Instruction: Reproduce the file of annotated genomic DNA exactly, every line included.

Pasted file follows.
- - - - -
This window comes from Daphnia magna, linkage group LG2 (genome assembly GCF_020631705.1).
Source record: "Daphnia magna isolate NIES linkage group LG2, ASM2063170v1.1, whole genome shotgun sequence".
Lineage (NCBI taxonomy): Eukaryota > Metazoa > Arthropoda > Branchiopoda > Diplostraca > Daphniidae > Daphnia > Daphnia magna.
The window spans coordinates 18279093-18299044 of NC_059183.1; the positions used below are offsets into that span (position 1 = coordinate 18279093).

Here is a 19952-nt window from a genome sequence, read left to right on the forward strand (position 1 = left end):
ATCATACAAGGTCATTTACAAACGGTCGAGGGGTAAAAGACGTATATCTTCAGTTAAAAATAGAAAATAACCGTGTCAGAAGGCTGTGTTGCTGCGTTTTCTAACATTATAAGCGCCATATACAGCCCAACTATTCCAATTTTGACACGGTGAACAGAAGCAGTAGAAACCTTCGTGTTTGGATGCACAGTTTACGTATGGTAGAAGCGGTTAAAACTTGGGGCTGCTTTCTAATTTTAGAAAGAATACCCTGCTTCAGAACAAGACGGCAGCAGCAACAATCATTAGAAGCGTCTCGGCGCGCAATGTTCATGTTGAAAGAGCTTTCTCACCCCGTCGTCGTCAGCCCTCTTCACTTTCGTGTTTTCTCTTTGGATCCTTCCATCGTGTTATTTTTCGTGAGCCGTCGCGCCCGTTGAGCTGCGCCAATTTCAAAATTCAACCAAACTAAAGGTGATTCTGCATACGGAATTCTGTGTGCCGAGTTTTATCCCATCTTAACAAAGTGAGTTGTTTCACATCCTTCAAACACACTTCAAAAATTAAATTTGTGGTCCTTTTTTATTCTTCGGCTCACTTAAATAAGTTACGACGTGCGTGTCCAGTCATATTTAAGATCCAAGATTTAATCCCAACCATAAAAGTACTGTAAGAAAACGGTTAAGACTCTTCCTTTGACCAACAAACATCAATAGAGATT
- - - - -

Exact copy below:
This window comes from Daphnia magna, linkage group LG2 (genome assembly GCF_020631705.1).
Source record: "Daphnia magna isolate NIES linkage group LG2, ASM2063170v1.1, whole genome shotgun sequence".
Lineage (NCBI taxonomy): Eukaryota > Metazoa > Arthropoda > Branchiopoda > Diplostraca > Daphniidae > Daphnia > Daphnia magna.
The window spans coordinates 18279093-18299044 of NC_059183.1; the positions used below are offsets into that span (position 1 = coordinate 18279093).

Here is a 19952-nt window from a genome sequence, read left to right on the forward strand (position 1 = left end):
ATCATACAAGGTCATTTACAAACGGTCGAGGGGTAAAAGACGTATATCTTCAGTTAAAAATAGAAAATAACCGTGTCAGAAGGCTGTGTTGCTGCGTTTTCTAACATTATAAGCGCCATATACAGCCCAACTATTCCAATTTTGACACGGTGAACAGAAGCAGTAGAAACCTTCGTGTTTGGATGCACAGTTTACGTATGGTAGAAGCGGTTAAAACTTGGGGCTGCTTTCTAATTTTAGAAAGAATACCCTGCTTCAGAACAAGACGGCAGCAGCAACAATCATTAGAAGCGTCTCGGCGCGCAATGTTCATGTTGAAAGAGCTTTCTCACCCCGTCGTCGTCAGCCCTCTTCACTTTCGTGTTTTCTCTTTGGATCCTTCCATCGTGTTATTTTTCGTGAGCCGTCGCGCCCGTTGAGCTGCGCCAATTTCAAAATTCAACCAAACTAAAGGTGATTCTGCATACGGAATTCTGTGTGCCGAGTTTTATCCCATCTTAACAAAGTGAGTTGTTTCACATCCTTCAAACACACTTCAAAAATTAAATTTGTGGTCCTTTTTTATTCTTCGGCTCACTTAAATAAGTTACGACGTGCGTGTCCAGTCATATTTAAGATCCAAGATTTAATCCCAACCATAAAAGTACTGTAAGAAAACGGTTAAGACTCTTCCTTTGACCAACAAACATCAATAGAGATT